Groundhogs in Gloucester County
Groundhogs, or woodchucks (Marmota monax) are a large rodent species weighing 5 to 10 pounds, measure 16 to 20 inches in length, and have a short tail 4 to 8 inches long with fur on it. They can vary in coat color from light to dark brown and are widely distributed in every municipality throughout Gloucester County.
These animals can live in suburban yards and gardens and as herbivores, they eat many types of grasses and other types of vegetation.
Woodchucks breed in March and April and typically have four to six young about a month after mating.
They are able to dig extensive burrows that can form complex, multi-chambered systems that can exceed 30 feet in length. In addition to the primary entrance, there are often multiple secondary entrances all of which are usually 6 to 8 inches in diameter and often have excavated dirt mounded around the opening.
Woodchucks are not considered to be a significant source for infectious diseases that are contagious to humans, but are able to contract the rabies virus. During the final stages of rabies, groundhogs may become boldly aggressive and lose their fear of humans or domestic animals to the point they will sometimes attack.
What you can do about them…
Consider trying to tolerate their heightened activity in spring and summer. Unless cornered, groundhogs are non-threatening in nature and have a flight response as a first instinct. Once the young are born and reared, they will disperse and the population will stabilize at normal levels. In late fall, the animals will go dormant for the winter and won’t reappear until the weather dramatically warms up.
Try habitat modification and non-lethal exclusion methods to convince the groundhogs to live elsewhere, or at least scale back their territory to avoid the affected property. Mothballs and ammonia soaked rags placed in burrow openings and frequently refreshed will cause a potent smell that is said to help repel animals from the underground passages. Clearing any cover or vegetation away from the burrow entrances will also discourage their use. Loosely filling in the burrow opening is another form of mild harassment that will cause the groundhog to have to re-excavate.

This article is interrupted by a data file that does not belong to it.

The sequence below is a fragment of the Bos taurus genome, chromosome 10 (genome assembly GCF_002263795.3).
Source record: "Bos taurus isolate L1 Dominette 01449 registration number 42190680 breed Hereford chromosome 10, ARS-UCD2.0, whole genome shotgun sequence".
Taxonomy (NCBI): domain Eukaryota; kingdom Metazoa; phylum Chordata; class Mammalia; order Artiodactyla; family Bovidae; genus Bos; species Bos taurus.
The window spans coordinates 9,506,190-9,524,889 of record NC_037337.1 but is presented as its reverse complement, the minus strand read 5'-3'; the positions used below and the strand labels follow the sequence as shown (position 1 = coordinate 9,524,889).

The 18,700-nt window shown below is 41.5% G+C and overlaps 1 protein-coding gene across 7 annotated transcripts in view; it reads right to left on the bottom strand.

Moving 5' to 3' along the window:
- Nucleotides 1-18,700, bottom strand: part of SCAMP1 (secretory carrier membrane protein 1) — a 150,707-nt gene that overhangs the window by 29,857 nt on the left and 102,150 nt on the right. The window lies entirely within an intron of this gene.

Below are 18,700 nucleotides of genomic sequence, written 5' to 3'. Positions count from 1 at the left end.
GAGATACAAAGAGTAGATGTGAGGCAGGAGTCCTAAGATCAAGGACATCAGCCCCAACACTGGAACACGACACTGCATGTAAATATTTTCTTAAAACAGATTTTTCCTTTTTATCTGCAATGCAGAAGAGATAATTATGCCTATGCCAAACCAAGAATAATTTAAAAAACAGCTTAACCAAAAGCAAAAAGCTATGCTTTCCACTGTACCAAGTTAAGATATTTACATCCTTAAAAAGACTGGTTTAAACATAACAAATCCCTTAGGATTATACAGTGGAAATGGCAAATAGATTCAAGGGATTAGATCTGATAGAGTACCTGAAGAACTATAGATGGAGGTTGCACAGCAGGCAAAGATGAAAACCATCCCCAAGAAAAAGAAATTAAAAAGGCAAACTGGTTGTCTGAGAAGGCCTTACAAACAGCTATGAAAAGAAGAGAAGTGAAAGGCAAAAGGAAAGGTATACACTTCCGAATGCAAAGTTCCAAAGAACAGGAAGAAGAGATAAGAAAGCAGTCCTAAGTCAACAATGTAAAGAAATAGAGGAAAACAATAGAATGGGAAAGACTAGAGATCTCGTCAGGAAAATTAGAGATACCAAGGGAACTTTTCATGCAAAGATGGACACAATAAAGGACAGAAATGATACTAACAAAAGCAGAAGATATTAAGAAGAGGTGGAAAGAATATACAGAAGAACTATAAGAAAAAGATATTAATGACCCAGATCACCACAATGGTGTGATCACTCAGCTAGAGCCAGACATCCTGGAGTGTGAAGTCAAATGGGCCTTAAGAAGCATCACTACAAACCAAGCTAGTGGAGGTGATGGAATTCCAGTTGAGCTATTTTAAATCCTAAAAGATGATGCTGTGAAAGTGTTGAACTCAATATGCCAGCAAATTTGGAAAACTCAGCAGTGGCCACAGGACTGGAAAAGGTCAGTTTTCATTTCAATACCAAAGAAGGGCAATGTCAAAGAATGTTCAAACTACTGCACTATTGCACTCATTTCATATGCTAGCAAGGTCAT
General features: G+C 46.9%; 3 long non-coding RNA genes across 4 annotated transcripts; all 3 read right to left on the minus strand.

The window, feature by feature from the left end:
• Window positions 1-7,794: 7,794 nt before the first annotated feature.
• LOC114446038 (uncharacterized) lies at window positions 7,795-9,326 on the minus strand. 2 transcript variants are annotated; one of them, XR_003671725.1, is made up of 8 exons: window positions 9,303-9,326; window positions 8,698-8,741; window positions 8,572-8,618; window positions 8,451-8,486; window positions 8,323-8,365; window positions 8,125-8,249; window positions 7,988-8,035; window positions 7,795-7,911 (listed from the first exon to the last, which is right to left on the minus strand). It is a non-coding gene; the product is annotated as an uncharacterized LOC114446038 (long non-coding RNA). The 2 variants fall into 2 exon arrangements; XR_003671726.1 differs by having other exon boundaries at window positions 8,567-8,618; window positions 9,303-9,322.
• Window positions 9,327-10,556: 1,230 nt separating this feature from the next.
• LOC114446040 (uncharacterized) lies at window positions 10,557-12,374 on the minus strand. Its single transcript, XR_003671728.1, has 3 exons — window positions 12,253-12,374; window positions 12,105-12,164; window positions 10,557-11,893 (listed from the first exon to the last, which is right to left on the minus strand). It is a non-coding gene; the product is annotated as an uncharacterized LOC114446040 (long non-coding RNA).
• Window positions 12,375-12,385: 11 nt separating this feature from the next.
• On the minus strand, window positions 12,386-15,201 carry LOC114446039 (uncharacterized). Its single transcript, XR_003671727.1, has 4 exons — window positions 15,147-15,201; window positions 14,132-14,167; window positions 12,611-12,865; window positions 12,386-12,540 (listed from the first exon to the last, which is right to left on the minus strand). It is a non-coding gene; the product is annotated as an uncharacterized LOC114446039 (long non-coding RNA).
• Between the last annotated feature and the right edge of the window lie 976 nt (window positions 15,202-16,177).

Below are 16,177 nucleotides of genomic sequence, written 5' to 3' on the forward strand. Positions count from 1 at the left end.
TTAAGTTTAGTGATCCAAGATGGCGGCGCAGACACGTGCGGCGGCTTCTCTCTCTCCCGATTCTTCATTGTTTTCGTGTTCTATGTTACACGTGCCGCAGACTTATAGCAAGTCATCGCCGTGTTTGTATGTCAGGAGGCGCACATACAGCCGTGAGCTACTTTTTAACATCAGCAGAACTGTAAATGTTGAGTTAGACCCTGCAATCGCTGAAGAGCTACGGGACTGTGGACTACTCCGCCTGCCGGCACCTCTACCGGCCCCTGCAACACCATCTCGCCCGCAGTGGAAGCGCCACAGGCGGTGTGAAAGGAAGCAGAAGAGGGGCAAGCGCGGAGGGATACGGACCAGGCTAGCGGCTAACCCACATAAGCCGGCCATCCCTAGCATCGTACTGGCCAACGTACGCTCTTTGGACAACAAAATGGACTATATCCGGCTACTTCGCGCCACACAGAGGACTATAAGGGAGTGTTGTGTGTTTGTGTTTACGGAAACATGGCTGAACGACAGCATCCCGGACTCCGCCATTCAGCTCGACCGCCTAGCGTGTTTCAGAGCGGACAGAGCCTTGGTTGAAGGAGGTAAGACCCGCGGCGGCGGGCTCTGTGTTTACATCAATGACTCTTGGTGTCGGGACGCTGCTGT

If a resident obtains their own trap and plans on catching the offending animals, it is highly recommended that they first familiarize themselves with the information at https://www.state.nj.us/dep/fgw/pdf/relocation_policy.pdf for guidelines on relocating wildlife.
Unless a resident wants to greatly increase their chances of inadvertently catching SKUNKS…the best practice is to CLOSE THE TRAP OVERNIGHT and reset it first thing in the morning as groundhogs are active during daylight hours.
Take advantage during the woodchuck winter dormancy to properly secure the bottom of any sheds or raised decks on your property using rolls heavy duty welded wire that is partially buried under the ground to prevent them from digging.
Animal Control Services in Regard to Groundhogs
Unfortunately, groundhogs are so widespread and numerous that Animal Control wound never be able to remove all of the problem animals from resident’s property without redistributing the issue somewhere else.
We will promptly respond to reports of sick or injured groundhogs (or any other animal) on public and private properties and roadways throughout the twenty-four municipalities in Gloucester County during our regular business hours. After hour responses require a local police department to verify the location and condition of the animal.
Animal Control will respond 24 hours a day for reports of groundhogs in the living portion of Gloucester County resident’s homes. Yes, this can sometimes happen.
Animal Control should be contacted right away if your pet comes in direct contact with a groundhog. We will attempt to capture the animal as it will require testing for rabies at the state lab. Please have the information available for your pet’s most recent rabies vaccine. It is also recommended that you contact your veterinarian in regard to getting your pet a rabies booster shot.
Animal Control WILL NOT relocate an animal that is caught in a resident’s trap. The relocation is the responsibility of the resident who set the trap.